Howard v. Benkler
Today's question: Now that we are at the end of the semester, use your experience from all of the readings in this course to put Benkler's ideas in The Wealth of Networks in play with one of the other authors we have read. For instance, compare and contrast a central argument from Benkler to Price, Innis, Howard, or any of the readings in the class. You might consider: Is the real difference between the two arguments you chose found in the choice of a research method or a set of assumptions? Or, can "the Internet" be substituted for another technology described by an earlier author in this course? (and if so, are the author's arguments still true?)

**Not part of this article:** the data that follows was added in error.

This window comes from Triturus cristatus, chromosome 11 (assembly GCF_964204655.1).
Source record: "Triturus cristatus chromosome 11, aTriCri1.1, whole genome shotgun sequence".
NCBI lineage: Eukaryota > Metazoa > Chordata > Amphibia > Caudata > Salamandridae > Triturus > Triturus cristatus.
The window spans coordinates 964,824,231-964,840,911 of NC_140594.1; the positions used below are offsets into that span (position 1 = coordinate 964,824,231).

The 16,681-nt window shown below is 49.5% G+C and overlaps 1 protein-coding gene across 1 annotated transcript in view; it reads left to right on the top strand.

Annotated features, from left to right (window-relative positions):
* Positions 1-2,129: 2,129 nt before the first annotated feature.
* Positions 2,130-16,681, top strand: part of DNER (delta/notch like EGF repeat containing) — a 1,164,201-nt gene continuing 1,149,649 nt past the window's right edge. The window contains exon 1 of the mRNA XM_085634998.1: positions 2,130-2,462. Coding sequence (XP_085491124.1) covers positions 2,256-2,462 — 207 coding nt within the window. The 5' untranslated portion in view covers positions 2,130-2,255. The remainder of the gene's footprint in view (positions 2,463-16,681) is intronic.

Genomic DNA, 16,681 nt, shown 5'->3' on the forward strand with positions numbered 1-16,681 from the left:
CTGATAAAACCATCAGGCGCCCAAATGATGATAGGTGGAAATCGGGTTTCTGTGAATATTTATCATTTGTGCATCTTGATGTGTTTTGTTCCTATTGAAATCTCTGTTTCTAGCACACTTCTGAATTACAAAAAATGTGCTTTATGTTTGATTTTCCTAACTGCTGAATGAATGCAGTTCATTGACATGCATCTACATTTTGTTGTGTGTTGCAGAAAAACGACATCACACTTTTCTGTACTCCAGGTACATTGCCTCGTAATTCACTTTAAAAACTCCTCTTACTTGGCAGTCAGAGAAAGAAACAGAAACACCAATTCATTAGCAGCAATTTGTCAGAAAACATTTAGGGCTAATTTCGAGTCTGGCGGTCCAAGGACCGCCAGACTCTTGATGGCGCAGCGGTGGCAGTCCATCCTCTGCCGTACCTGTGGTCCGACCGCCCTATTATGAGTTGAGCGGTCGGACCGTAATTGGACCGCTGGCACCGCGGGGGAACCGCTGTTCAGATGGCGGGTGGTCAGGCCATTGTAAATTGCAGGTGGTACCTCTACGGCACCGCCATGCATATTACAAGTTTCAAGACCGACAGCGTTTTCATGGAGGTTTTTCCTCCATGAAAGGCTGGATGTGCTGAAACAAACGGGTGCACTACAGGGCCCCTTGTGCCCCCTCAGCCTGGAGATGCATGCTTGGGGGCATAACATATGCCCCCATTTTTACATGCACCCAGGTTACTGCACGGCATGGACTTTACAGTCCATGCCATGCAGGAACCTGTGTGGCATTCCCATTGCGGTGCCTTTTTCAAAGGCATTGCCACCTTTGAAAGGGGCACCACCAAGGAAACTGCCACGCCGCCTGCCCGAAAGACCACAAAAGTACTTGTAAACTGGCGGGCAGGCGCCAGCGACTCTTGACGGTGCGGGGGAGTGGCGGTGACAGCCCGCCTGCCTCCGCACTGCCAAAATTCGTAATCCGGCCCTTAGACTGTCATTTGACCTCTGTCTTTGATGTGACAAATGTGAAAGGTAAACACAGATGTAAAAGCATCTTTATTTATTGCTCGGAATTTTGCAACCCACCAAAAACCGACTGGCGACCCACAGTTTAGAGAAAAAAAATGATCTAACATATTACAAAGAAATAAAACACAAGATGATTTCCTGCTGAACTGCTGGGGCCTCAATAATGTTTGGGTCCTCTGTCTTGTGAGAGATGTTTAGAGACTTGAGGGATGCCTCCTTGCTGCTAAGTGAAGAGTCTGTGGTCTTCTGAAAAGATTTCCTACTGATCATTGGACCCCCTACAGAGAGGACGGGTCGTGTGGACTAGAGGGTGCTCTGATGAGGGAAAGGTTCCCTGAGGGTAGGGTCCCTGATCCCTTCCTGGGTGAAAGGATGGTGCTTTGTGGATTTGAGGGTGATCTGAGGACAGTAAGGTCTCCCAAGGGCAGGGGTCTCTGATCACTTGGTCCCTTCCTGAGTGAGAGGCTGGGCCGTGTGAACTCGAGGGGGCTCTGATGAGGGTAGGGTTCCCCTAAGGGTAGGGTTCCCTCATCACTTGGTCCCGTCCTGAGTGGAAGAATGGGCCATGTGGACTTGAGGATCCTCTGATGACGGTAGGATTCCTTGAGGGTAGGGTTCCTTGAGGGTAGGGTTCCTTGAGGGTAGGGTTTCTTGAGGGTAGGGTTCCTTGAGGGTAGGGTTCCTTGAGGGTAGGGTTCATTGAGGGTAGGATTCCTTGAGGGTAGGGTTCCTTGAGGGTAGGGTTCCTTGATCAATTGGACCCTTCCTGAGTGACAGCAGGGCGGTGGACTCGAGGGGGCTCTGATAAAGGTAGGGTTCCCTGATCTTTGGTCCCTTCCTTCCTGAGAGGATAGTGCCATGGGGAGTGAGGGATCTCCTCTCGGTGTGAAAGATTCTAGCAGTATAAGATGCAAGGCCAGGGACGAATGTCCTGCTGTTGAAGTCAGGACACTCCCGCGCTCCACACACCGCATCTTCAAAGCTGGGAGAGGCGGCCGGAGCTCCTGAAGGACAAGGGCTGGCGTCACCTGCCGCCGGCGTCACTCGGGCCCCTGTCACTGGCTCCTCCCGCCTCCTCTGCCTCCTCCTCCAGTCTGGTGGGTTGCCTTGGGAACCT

My Response: Not to go for the easy, and perhaps obvious choice because of my paper topic, but I thought it would be interesting to compare the perspectives on internet technologies of Howard and Benkler. On a superficial level Howard and Benkler seem to have opposite perspectives of the potential of the internet. But on some level it is just a matter of which type of evidence each is looking at. Both authors value the interactivity and collaboration possibilities of the internet. Benkler sees many examples of what he refers to as “non-market” interactions dominating the scene. While Howard does not examine traditional market activity he does examine a much more structured organization. Howard is not looking for examples of the ways that peer production has been able to overcome adversity, but instead almost looking for the ways in which political organizations fall short of their own proposed ideology. In some ways the story Howard tells is one of how those with power are able to harness networked technology to their advantage, while Benkler sees the rise of the more powerless to gain more autonomy. What seems most likely is that these two phenomenons are not directly in conflict with each other but are occurring simultaneously. After all it is through additional activity on the internet on issue related sites and through your credit card purchases that Howard’s consultants are able to construct more sophisticated profiles of their members and constituents. I suppose that is price of transparency (which Benkler prizes), that to truly have a transparent network then you are not only transparent to those who share your values, but also to those who do not, or even those who oppose your values, and what they do with your information can sometimes be out of your hands.